Cases of women fighting their natural body shape to fit into the ideal woman represented on the magazines and television have been reported. This has attracted the attention of scholarly input to the extent that objectification theory was developed; women personalize the opinion of their observers and internalize it on themselves (Greening 1). Eating disorders have been reported in young women who want to emulate the image of a woman as represented by the media. Skinny women are generally used to depict beauty and the standard is erroneously used by some sections of the population to force the ideal beauty only to end in adverse results (McCarter 1). The author (2) describes magazines as idealistic than realistic with women images headed towards representation of complete nudity. Celebrities who belong to a class of extraordinary women featuring the most in magazines are an illustration of how idealistic they have become.
Alternatively, the internet on the other hand has taken over pretty quickly, the role of the ordinary media with a slightly more vigor than before. Continued innovation of the digital age can guarantee the media of an ever increasing enhanced portrayal of whichever topic that appears on the internet (Lambiase and Reichert 248). The convenience that the internet contributes to the media today is a transcript of the share that gender topic gets today. Internet depicts the image of a woman on one hand as a powerful figure with unlimited influential value while a picture of ridicule and objectification outfit ironically stands consciously on the other hand. The internet is perhaps the most instrumental in representing women openly as objectified gender than any other media platform. The greatest portion of commercial adverts appearing on the internet seems to portray women bodies as commercial tools. Negative extremes of nudity and pornography on the internet clearly present women as victims of manipulation and abuse by their male counterparts.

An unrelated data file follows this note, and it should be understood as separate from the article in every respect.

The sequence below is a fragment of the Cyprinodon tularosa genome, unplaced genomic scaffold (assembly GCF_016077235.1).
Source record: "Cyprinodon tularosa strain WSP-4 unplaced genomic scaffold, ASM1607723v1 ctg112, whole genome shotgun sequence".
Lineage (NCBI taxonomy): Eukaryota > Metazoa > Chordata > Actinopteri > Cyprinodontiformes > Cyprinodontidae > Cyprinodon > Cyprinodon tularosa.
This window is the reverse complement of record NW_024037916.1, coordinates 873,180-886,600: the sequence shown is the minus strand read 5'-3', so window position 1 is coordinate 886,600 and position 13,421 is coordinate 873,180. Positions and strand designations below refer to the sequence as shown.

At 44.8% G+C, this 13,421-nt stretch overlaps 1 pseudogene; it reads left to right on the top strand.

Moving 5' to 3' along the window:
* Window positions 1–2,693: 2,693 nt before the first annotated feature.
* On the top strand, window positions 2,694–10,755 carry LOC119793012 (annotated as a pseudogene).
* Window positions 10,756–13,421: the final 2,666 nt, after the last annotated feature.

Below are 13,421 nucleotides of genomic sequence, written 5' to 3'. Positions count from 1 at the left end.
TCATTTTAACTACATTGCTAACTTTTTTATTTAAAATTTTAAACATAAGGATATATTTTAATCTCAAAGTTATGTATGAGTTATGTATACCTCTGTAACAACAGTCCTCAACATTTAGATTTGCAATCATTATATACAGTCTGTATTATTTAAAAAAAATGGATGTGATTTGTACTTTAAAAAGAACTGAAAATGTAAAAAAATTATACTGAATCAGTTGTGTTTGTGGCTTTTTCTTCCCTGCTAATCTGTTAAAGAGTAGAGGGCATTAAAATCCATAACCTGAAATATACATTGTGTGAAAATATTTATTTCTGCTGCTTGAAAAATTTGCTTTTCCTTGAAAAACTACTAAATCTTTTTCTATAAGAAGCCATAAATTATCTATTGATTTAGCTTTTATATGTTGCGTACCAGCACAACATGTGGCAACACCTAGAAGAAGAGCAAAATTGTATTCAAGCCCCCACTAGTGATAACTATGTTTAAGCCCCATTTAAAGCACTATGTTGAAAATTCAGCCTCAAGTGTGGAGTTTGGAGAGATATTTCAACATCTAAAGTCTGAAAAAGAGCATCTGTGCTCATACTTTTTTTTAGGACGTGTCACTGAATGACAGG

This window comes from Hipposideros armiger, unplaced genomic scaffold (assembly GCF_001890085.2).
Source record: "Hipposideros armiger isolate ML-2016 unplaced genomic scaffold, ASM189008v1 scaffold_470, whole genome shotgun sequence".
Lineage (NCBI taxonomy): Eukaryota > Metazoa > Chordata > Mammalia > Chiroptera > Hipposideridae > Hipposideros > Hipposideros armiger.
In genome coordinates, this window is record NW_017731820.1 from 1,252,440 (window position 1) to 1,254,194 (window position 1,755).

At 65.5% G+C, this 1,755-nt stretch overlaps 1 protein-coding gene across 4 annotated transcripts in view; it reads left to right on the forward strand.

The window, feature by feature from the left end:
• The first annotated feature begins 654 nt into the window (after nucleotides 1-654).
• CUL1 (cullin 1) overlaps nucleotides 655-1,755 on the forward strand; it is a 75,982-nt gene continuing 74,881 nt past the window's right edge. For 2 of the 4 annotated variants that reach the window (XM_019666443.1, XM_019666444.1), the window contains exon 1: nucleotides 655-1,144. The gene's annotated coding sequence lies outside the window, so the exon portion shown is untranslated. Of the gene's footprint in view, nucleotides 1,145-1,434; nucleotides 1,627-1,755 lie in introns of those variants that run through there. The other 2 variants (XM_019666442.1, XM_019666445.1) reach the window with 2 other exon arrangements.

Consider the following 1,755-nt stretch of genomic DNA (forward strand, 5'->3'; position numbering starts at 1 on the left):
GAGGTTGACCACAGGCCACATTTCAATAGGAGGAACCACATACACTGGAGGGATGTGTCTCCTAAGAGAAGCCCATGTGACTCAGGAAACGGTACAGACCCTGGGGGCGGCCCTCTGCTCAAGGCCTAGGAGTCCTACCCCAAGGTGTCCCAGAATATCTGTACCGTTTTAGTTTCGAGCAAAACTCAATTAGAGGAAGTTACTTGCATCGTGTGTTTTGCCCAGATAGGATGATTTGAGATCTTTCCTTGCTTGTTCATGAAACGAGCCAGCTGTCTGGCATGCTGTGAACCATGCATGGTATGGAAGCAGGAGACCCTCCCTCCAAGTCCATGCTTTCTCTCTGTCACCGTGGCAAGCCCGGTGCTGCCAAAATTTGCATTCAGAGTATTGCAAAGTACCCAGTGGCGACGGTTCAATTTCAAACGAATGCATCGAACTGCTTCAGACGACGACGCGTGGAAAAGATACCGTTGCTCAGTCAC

Additionally, nearly every billboard on the roadsides today contains gendered images, with women also portrayed as influential media personalities of the platform. In Lucas (1), the author presents several photographs of billboards erected on various locations in Los Angeles, Las Vegas and some from the internet. From the author’s collection of photos, it can be said that the billboard as a media platform also depicts women in a certain way. Eroticism and objectification as depicted on various images can be said to contribute to negative portrayal of the woman’s body on the billboards (Lambiase and Reichert 118). Moreover, the author presents other several ways in which the media adversely taints the status of women in different scenes such as politics, socialization and sex among many others. The notion that women appearance on male products improves men’s appeal to women illustrates how adverts on the media can manipulate the woman for commercial gains.
“Media Portrayals of Girls and Women: Introduction” Media Awareness Network, 2010. Web. http://www.media-awareness.ca/english/issues/stereotyping/women_and_girls/ (accessed 26 March 2011)
Greening, Kacey D. “The Objectification and Dismemberment of Women in the Media.” Capital University, n.d. Web. http://www.kon.org/urc/v5/greening.html (accessed 26 March 2011)
Lambiase, Jacqueline & Reichert, Tom. Sex in advertising: perspectives on the erotic appeal. Mahwah, NJ: Lawrence Erlbaum Associates, Inc., Publishers, 2003. Print
Lucas, Scott A. “Genderads: Females in Ads; Gendered Billboards.” n.d. Web. http://www.ltcconline.net/lukas/gender/pages/billboards.htm (accessed 26 March 2011)
McCarter, Kathleen. “Negative Effects of Media on Women.” associatedcontent.com, 2 Dec 2009. Web, http://www.associatedcontent.com/article/2444226/negative_effects_of_media_on_women_pg7.html?cat=5 (accessed 26 March 2011)
Nascarbabe, “The Media: Distorting Our Perception of Beauty.” mattbarton.net, last modified 27 November 2006. Web. http://www.mattbarton.net/tikiwiki/tiki-index.php?page=Effects+of+Media+portrayal+of+women (accessed 26 March 2011)